Image from NASA’s Hubble Space Telescope of the Lagoon Nebula. April, 2018
The imagination works through suggestion, not description. Description is always direct and frequently closes off what it names. Suggestion respects the mystery and richness of a thing. All it offers are clues to its nature. Suggestion keeps the mystery open and extends us the courtesy of inviting us to see the thing for ourselves. It offers us the hospitality and freedom to trust the integrity of our own encounter with a thing. This is how a work of art can allow itself to be seen in so many different and often conflicting ways. It does not foreclose on the adventure of revelation. —John O’Donohue 
“Gail Fitzpatrick-Hopler offers a wonderful invitation into visio divina (or sacred seeing). I invite you to use the image for this week’s meditations, at the top of this message, as a window into your own soul and the Divine.
Visio Divina facilitates a relationship with an image or subject, patiently being with it, receptive in mind and heart, perhaps even in dialogue with it. In stillness, we allow the image to reach beyond the intellect and into the unconscious level of our being, a place that can’t be accessed directly. In wonder, we are invited to look at every aspect of an image and ponder it as an encounter with God. It is a way of seeing an aspect of ourselves in God at the non-verbal, heart level. The canvas then becomes alive with personal meaning meant just for us. This is the same movement of the Spirit we can experience with Lectio Divina and Scripture.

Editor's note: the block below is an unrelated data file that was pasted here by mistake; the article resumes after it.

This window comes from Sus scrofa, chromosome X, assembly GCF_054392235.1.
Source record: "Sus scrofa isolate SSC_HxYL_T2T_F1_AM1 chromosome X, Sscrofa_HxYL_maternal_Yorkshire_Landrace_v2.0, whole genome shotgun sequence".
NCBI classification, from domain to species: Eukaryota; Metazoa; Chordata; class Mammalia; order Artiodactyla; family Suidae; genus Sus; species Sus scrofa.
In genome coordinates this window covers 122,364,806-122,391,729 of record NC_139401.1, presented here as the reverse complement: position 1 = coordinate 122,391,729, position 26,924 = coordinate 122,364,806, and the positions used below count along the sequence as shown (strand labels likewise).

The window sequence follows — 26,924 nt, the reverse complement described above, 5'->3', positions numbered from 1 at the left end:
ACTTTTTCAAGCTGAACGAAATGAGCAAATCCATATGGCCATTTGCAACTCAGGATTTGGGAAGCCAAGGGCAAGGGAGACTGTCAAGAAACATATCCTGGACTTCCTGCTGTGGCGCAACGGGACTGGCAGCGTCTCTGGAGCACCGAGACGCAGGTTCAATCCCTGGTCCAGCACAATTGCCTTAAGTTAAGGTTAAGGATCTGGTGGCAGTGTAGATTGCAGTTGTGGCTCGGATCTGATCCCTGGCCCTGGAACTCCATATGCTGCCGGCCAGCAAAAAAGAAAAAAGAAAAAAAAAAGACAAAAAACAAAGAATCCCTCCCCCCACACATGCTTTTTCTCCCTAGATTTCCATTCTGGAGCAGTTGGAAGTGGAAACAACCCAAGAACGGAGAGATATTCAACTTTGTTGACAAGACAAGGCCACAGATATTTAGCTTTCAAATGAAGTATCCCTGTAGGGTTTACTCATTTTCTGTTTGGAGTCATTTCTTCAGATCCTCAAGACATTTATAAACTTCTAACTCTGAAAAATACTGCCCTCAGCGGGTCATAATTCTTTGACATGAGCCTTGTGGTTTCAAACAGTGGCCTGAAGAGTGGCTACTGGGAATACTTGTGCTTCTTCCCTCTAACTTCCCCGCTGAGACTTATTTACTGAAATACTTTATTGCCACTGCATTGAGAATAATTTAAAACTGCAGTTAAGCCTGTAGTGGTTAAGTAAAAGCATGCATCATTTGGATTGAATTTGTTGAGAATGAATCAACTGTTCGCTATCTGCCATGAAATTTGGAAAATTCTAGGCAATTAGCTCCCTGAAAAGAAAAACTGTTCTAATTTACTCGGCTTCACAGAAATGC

Take the time to gaze at an image and allow it to speak to you, first on the level of what is seen with the eyes of your rational mind, the literal details of the image. When you are ready, allow those sights and thoughts to pass by, making space for the inner eye of the heart to open and interact with the image. You may wish to sketch the image and experience your own non-verbal response. You do not have to be an artist to do this—you simply follow the lines as you see them, tracing them on paper. Or, you may trace the image with your finger, or both. Be patient. Stay with your experience. Settle in and rest in the presence of the image. See beyond seeing and allow the image to speak its truth to you. You may also journal, and/or use these questions to inspire your reflections: How does this image inform or illume your relationship with God? How does it speak to you of your spiritual journey now? How does this experience support your willingness to be opened, to be healed?” -Richard Rohr
 John O’Donohue, Beauty: The Invisible Embrace (HarperCollins: 2004), 147-148.
Gail Fitzpatrick-Hopler, “The Practice of Visio Divina: Seeing with the Eye of the Heart,” Contemplative Outreach News, vol. 31, no. 2 (2015), 2-3, https://www.